24 June 2016

The Remains of the Day


The dream has crumbled, replaced by the Nightmare on Threadneedle Street.

Britain’s decision to leave the European Union immediately placed the City under siege, and it could fall, with consequences disastrous for the economy. From his central keep, the Governor of the Bank of England is marshalling his forces to repel a market assault that is already underway. The pound is battered, crushed not only by the dollar, but by the euro – the euro! Europe’s bankers, sequestered in their high towers, are perusing real estate prices in Paris and Frankfurt. Car manufacturers, all of them foreign-owned, are already debating how to “balance” future investment between Britain and Europe. Scotland, no longer a reliable friend, is set to abandon England and seek fresh allies, to be followed in time by the Irish, reducing the United Kingdom to an area of land bounded by the River Tweed and the White Cliffs of Dover.

But are we downhearted? Nigel Farage isn’t. The Ukip leader is elated. His deeply flawed vision of Britain’s glorious future – the politics of fools’ gold– has been realised, elevating him from jester to kingmaker. Boris Johnson, the Falstaff of the Right, will be licking his chops, waiting for the nation’s call. Michael Gove, whom fear of mis-speaking prevents me from describing as England’s gauleiter, is already, in his head, organising a “triumph” from the Justice Ministry to either Downing Street, as Chancellor, or King Charles Street, as Foreign Secretary, ready to take charge of treating with Brussels.

David Cameron, who within an hour of the result, took the honourable course of announcing he would stand down in October, must feel crushed as he contemplates his revised place in the history books. Not since Anthony Eden sent the British Army into Egypt to reclaim the Suez Canal has a British Prime Minister made so calamitous a miscalculation. George Osborne, his faithful number two, is obviously finished. There was general agreement that the Chancellor, even more than his leader, could expect to meet the headsman. But everyone in high office on the Remain side is likely to be living on borrowed time, looking ahead to a future, at best, as whipped curs. At Labour HQ, the mood is scarcely more positive. Jeremy Corbyn, as party leader, proved himself an irrelevance during an inconsequential campaign. But he was not alone. His senior colleagues were, as Denis Thatcher might have put it, about as much use as a one-legged man at an arse-kicking party.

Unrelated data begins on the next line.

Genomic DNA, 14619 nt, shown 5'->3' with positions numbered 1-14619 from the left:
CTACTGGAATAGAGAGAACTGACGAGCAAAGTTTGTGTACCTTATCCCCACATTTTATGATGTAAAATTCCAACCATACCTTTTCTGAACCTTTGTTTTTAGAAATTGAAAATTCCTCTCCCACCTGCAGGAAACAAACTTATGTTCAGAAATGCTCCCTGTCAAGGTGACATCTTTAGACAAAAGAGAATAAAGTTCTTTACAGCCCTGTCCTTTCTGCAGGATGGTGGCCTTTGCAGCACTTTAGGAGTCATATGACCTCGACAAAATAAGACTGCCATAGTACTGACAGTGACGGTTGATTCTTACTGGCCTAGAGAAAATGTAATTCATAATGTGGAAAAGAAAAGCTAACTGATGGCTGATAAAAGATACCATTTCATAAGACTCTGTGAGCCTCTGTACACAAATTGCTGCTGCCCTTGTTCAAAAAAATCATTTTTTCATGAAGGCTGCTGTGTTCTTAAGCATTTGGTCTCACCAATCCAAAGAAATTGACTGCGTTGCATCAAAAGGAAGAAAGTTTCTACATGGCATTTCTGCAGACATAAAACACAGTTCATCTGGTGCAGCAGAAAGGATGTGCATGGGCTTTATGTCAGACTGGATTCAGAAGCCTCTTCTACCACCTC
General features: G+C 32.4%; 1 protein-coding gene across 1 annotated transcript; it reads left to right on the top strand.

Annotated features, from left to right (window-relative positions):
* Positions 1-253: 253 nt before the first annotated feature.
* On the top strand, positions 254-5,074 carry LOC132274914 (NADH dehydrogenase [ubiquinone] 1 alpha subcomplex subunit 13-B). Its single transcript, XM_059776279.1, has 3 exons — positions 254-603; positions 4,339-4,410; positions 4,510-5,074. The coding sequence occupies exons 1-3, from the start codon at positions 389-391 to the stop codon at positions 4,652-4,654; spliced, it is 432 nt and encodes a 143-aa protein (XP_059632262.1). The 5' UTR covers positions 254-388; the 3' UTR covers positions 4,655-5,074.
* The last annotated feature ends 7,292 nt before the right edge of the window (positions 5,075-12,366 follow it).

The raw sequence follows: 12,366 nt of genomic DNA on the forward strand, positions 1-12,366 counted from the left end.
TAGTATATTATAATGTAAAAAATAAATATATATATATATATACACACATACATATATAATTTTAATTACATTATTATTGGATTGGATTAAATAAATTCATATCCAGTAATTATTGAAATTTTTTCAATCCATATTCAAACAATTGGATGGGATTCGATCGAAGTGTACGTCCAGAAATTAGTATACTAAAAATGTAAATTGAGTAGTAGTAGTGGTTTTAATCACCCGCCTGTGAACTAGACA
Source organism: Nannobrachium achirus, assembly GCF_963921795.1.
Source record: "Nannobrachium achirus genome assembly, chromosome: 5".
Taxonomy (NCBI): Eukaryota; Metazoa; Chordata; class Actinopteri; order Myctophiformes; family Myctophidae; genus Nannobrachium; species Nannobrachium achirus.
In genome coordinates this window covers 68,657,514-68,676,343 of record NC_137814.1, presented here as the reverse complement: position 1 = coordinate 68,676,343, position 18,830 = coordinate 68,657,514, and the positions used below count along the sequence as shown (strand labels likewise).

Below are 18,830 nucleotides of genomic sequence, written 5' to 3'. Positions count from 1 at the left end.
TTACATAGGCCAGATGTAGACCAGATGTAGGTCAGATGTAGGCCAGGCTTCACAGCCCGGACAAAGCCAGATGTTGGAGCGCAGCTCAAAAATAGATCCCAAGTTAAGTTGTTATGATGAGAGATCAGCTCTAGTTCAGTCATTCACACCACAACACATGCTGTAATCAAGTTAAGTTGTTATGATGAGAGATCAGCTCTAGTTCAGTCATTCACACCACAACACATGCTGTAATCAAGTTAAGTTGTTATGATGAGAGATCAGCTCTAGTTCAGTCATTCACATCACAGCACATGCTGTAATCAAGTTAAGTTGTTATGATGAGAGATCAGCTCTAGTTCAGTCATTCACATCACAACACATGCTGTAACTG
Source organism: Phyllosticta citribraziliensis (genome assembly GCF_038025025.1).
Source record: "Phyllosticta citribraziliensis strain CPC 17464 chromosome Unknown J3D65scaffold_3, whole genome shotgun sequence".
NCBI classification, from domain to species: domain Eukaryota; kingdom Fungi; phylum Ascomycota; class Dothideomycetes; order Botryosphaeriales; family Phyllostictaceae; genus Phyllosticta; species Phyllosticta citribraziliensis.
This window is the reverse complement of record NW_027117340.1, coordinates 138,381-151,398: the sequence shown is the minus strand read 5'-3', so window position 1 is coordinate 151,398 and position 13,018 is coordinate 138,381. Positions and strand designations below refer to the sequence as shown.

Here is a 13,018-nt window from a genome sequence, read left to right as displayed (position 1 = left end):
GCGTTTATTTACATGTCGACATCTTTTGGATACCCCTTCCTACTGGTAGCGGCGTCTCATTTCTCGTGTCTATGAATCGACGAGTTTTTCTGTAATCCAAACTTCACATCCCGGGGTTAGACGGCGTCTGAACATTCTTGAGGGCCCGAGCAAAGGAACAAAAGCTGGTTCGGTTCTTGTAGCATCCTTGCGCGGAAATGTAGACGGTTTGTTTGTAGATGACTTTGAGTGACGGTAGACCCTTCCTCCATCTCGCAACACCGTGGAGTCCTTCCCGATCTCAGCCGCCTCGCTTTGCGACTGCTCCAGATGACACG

As far as the rest of us are concerned, as the excitement wanes, and the shock fades, a certain measure of seller’s remorse is bound to emerge. Can we really have given up our place at the top table of the world’s largest trading block? Must we expect to exchange our euro-passports for the old blue-black version and take our place in the “others” line in Europe’s arrivals halls? Do we honestly believe that the £350 million we allegedly pay each week to the EU will now be reallocated to the NHS and national defence and schools and Uncle John Cobley and all?

Most of all, do we truly believe that the immigration issue has been resolved and that 12 months or two years from now most East European immigrants will be gone and that the controls we conspicuously failed to apply to arrivals from non-EU countries will in future be imposed, even at the cost of our admission to the Single Market?

In answer, I refer readers to the views of Farage, Johnson and Gove, who have admitted that most East European migrants can be expected to stay on, including those who arrive legally during the two years of negotiations with Brussels about to get underway. Thus, by “Independence Day,” we can expect to carry on living alongside some three million Poles, Lithuanians, Slovaks, Romanians and others, whose presence was the principal cause of the Referendum.

Was it for this that we threw our European destiny aside?

No one should imagine that Britain can have its Euro-cake and eat it, too. Forget talk of the Swiss, Norwegian or Icelandic models. Britain is not only much larger than any of these fringe nations, it is also, on the Leave side, dead-set against any long-term acceptance of the free movement of labour. And if we don’t accept the right of other Europeans to come and live and work in the UK, then we face not only tariffs, but a future in which we are obliged to meet European standards without having any say on how the rules are made.

In time, of course, an accommodation will be reached. Low growth, higher interest rates and more expensive mortages (all on the immediate horizon) will not last for ever. Europe and the UK are not about to declare a trade war, still less mobilise their armed forces. Five years on, new regimes will be in place, meaning that our neighbours across the Channel regard us (and we them) not as friends and partners, but as competitors, with all that that implies. We will live with them and they will live with us.